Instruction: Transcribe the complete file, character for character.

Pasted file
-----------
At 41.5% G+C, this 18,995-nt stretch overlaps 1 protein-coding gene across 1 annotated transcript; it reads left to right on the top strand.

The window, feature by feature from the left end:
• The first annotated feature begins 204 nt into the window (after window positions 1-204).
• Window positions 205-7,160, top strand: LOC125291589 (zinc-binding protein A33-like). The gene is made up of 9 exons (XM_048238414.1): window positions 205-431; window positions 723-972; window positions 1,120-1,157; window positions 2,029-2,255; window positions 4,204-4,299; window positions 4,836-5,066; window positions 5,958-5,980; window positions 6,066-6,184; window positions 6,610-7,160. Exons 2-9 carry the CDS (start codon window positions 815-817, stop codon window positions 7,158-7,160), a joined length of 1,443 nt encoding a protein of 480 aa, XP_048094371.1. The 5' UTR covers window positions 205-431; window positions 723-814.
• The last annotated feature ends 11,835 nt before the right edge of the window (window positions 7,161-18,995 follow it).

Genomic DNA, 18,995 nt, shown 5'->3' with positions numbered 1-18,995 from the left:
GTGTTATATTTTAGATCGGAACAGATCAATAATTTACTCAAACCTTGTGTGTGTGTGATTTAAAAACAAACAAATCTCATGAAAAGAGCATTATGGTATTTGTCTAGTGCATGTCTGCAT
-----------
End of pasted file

At 41.5% G+C, this 18,995-nt stretch overlaps 1 protein-coding gene across 1 annotated transcript; it reads left to right on the top strand.

The window, feature by feature from the left end:
• The first annotated feature begins 204 nt into the window (after window positions 1-204).
• Window positions 205-7,160, top strand: LOC125291589 (zinc-binding protein A33-like). The gene is made up of 9 exons (XM_048238414.1): window positions 205-431; window positions 723-972; window positions 1,120-1,157; window positions 2,029-2,255; window positions 4,204-4,299; window positions 4,836-5,066; window positions 5,958-5,980; window positions 6,066-6,184; window positions 6,610-7,160. Exons 2-9 carry the CDS (start codon window positions 815-817, stop codon window positions 7,158-7,160), a joined length of 1,443 nt encoding a protein of 480 aa, XP_048094371.1. The 5' UTR covers window positions 205-431; window positions 723-814.
• The last annotated feature ends 11,835 nt before the right edge of the window (window positions 7,161-18,995 follow it).

Genomic DNA, 18,995 nt, shown 5'->3' with positions numbered 1-18,995 from the left:
GTGTTATATTTTAGATCGGAACAGATCAATAATTTACTCAAACCTTGTGTGTGTGTGATTTAAAAACAAACAAATCTCATGAAAAGAGCATTATGGTATTTGTCTAGTGCATGTCTGCAT